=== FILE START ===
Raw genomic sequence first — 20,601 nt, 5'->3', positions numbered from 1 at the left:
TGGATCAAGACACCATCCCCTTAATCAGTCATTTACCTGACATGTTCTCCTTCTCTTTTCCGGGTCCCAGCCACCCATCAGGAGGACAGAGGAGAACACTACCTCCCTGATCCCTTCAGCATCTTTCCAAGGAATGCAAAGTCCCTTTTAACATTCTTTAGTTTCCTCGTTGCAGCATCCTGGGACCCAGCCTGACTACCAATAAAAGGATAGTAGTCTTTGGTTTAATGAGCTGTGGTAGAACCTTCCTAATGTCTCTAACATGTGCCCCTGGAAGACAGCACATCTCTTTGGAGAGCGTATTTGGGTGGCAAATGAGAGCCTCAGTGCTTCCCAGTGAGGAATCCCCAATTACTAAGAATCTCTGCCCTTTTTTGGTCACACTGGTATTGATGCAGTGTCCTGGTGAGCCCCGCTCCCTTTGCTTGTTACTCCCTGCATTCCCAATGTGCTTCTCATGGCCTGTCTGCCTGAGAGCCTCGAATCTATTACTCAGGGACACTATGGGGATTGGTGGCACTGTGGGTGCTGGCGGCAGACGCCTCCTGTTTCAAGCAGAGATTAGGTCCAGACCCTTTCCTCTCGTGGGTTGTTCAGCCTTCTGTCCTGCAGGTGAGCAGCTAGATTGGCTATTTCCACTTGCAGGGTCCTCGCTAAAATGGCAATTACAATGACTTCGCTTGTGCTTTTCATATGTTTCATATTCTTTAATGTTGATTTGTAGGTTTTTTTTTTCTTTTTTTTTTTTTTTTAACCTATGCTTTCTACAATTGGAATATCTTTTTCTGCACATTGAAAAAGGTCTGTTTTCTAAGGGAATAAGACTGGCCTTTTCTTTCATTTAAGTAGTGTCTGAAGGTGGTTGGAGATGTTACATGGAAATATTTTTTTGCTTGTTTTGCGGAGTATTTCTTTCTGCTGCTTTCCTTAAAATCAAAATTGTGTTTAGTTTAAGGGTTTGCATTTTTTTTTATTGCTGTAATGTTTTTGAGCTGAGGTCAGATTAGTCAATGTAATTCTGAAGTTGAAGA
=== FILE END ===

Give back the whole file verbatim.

Raw genomic sequence first — 20,601 nt, 5'->3', positions numbered from 1 at the left:
TGGATCAAGACACCATCCCCTTAATCAGTCATTTACCTGACATGTTCTCCTTCTCTTTTCCGGGTCCCAGCCACCCATCAGGAGGACAGAGGAGAACACTACCTCCCTGATCCCTTCAGCATCTTTCCAAGGAATGCAAAGTCCCTTTTAACATTCTTTAGTTTCCTCGTTGCAGCATCCTGGGACCCAGCCTGACTACCAATAAAAGGATAGTAGTCTTTGGTTTAATGAGCTGTGGTAGAACCTTCCTAATGTCTCTAACATGTGCCCCTGGAAGACAGCACATCTCTTTGGAGAGCGTATTTGGGTGGCAAATGAGAGCCTCAGTGCTTCCCAGTGAGGAATCCCCAATTACTAAGAATCTCTGCCCTTTTTTGGTCACACTGGTATTGATGCAGTGTCCTGGTGAGCCCCGCTCCCTTTGCTTGTTACTCCCTGCATTCCCAATGTGCTTCTCATGGCCTGTCTGCCTGAGAGCCTCGAATCTATTACTCAGGGACACTATGGGGATTGGTGGCACTGTGGGTGCTGGCGGCAGACGCCTCCTGTTTCAAGCAGAGATTAGGTCCAGACCCTTTCCTCTCGTGGGTTGTTCAGCCTTCTGTCCTGCAGGTGAGCAGCTAGATTGGCTATTTCCACTTGCAGGGTCCTCGCTAAAATGGCAATTACAATGACTTCGCTTGTGCTTTTCATATGTTTCATATTCTTTAATGTTGATTTGTAGGTTTTTTTTTTCTTTTTTTTTTTTTTTTAACCTATGCTTTCTACAATTGGAATATCTTTTTCTGCACATTGAAAAAGGTCTGTTTTCTAAGGGAATAAGACTGGCCTTTTCTTTCATTTAAGTAGTGTCTGAAGGTGGTTGGAGATGTTACATGGAAATATTTTTTTGCTTGTTTTGCGGAGTATTTCTTTCTGCTGCTTTCCTTAAAATCAAAATTGTGTTTAGTTTAAGGGTTTGCATTTTTTTTTATTGCTGTAATGTTTTTGAGCTGAGGTCAGATTAGTCAATGTAATTCTGAAGTTGAAGA